By contrast, a throaty organ dominates the A-side of the single issued on 29 January 1982, ‘A Town Called Malice’ (UK no. 1, AUS no. 15) b/w ‘Precious’. A funky bass and a hand-clapping rhythm gives ‘A Town Called Malice’ a compulsive groove, against which the lyrics stand out in stark relief: “A hundred lonely housewives clutch empty milk bottles to their hearts / Hanging out their old love letters on the line to dry.” Paul Weller states in an interview that, “’A Town Called Malice’ was about the U.K. under [conservative Prime Minister Margaret] Thatcher.” And, as the chorus puts it, “It’s up to us to change a town called Malice.” ‘Precious’, the other side of the single is pseudo funk with Weller’s guitar mouthwash swirling past gnashing horn lines. Both these songs are contained on ‘The Gift’ (1982) (UK no. 1, US no. 82), released in March. Another track, ‘Just Who Is The 5 O’Clock Hero’ (UK no. 8), is released as a single on 3 July 1982. This album uses a new producer, Peter Wilson, perhaps because the band’s new musical style requires a new set of ears in the control booth of the recording studio.
The single ‘The Bitterest Pill (I Ever Had To Swallow)’ (UK no. 2, AUS no. 91) depicts a thwarted lover witnessing the object of his affection getting married to another man. It’s a stately piece with strident female backing vocals, banks of violins and what sounds almost like church bells. This single is put out on 10 September 1982.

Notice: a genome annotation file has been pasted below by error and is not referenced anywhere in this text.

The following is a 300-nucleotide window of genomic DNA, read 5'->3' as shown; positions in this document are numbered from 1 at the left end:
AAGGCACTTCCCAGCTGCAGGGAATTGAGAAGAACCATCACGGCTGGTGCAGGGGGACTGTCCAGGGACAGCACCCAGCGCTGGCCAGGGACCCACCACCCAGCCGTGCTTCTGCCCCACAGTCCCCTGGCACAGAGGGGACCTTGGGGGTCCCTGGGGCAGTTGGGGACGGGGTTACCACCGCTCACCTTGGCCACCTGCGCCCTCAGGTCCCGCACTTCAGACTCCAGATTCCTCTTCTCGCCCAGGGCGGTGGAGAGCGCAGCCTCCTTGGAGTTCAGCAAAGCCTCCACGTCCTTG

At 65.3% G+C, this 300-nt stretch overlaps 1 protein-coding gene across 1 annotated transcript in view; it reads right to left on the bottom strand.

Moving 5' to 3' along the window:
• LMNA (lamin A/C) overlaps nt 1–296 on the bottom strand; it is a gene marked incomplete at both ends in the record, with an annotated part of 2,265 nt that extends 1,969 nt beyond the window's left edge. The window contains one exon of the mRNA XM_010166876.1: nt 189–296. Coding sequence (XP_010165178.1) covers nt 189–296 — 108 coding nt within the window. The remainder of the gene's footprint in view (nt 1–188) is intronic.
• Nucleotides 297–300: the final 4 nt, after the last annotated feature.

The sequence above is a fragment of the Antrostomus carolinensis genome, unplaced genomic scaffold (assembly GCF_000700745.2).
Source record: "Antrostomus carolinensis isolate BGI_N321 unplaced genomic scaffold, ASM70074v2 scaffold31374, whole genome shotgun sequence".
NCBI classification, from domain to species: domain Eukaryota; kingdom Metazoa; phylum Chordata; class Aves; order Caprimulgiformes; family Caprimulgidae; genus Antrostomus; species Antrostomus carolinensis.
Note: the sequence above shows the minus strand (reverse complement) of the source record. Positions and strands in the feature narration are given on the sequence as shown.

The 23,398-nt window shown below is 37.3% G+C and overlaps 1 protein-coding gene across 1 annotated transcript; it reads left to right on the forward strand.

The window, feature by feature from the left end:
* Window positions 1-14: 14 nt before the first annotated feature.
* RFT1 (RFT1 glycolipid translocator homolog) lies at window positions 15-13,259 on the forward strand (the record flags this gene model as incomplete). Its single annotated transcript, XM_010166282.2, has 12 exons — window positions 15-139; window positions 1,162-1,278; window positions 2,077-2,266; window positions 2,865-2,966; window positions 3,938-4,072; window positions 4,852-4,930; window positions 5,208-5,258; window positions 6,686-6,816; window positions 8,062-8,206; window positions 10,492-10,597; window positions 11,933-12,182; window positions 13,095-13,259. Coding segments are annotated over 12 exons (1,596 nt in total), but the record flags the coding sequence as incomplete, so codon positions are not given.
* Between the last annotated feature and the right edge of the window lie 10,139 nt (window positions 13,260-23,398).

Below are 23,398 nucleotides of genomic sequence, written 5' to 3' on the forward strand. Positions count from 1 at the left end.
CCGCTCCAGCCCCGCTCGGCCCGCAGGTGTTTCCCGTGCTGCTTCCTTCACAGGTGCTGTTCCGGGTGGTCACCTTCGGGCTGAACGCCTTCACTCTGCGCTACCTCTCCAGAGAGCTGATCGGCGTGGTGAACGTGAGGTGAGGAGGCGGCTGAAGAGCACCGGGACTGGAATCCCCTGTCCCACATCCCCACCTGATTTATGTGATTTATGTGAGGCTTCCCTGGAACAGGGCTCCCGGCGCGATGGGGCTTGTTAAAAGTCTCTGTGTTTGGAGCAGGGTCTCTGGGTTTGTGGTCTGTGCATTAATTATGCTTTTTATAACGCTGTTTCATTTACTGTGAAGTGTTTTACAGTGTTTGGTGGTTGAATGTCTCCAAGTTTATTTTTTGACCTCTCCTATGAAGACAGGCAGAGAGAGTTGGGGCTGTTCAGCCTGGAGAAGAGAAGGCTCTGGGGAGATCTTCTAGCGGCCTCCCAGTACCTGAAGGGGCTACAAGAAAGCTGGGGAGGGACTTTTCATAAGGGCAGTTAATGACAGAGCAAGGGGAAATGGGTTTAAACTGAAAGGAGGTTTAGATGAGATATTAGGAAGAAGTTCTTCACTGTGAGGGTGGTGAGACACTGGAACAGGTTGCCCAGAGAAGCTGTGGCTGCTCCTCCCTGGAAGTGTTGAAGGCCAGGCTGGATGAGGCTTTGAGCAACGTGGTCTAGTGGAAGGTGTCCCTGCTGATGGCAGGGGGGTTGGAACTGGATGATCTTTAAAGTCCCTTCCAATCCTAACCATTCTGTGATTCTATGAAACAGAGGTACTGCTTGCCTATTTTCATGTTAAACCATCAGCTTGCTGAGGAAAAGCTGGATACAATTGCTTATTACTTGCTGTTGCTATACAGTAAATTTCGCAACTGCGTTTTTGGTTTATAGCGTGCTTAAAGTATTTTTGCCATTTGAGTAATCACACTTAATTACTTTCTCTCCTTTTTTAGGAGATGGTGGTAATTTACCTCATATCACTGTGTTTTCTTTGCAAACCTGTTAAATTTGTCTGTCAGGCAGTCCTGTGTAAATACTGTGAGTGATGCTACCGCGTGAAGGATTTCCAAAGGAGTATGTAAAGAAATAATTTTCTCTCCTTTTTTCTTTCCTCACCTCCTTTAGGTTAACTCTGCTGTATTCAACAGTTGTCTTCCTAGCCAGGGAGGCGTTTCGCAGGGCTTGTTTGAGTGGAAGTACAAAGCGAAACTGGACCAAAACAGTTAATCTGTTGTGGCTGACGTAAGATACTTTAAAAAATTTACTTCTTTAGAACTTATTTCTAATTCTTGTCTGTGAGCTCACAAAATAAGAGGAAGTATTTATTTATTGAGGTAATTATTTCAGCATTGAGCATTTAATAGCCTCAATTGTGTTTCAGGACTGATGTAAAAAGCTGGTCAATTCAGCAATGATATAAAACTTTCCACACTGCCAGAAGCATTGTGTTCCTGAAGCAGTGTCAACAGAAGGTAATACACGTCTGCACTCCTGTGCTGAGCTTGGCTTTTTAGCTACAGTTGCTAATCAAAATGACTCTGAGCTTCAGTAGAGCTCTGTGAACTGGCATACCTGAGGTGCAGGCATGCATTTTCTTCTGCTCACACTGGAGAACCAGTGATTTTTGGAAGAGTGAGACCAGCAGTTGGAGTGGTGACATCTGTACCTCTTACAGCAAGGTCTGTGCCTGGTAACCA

On 30 October 1982 Paul Weller announces The Jam will disband at the end of the year. “It really dawned on me,” he explains, “how secure the situation was, the fact that we could go on for the next ten years, making records, getting hit records, getting bigger and bigger and all the rest of it. That frightened me because I realised we were going to end up the same, like the rest of them.” By this, he means acts like The Rolling Stones and The Who, bands whom Weller considers to have “overstayed their welcome.” John Weller, the band’s manager (and Paul’s father), thinks his son is ‘bonkers’. Bruce Foxton feels betrayed. Rick Buckler accepts the situation philosophically.
The Jam’s farewell single, ‘Beat Surrender’ (UK no. 1, AUS no. 35), closes the book on 26 November 1982. “All the things I care about / Are packed into one punch / All the things I’m not sure about / Are sorted out at once,” sings Paul Weller. The band’s latter-day style is maintained here with female backing vocals and plentiful keyboards.
“I didn’t shed a tear at the final gig,” claims Paul Weller. “I felt a sense of relief.”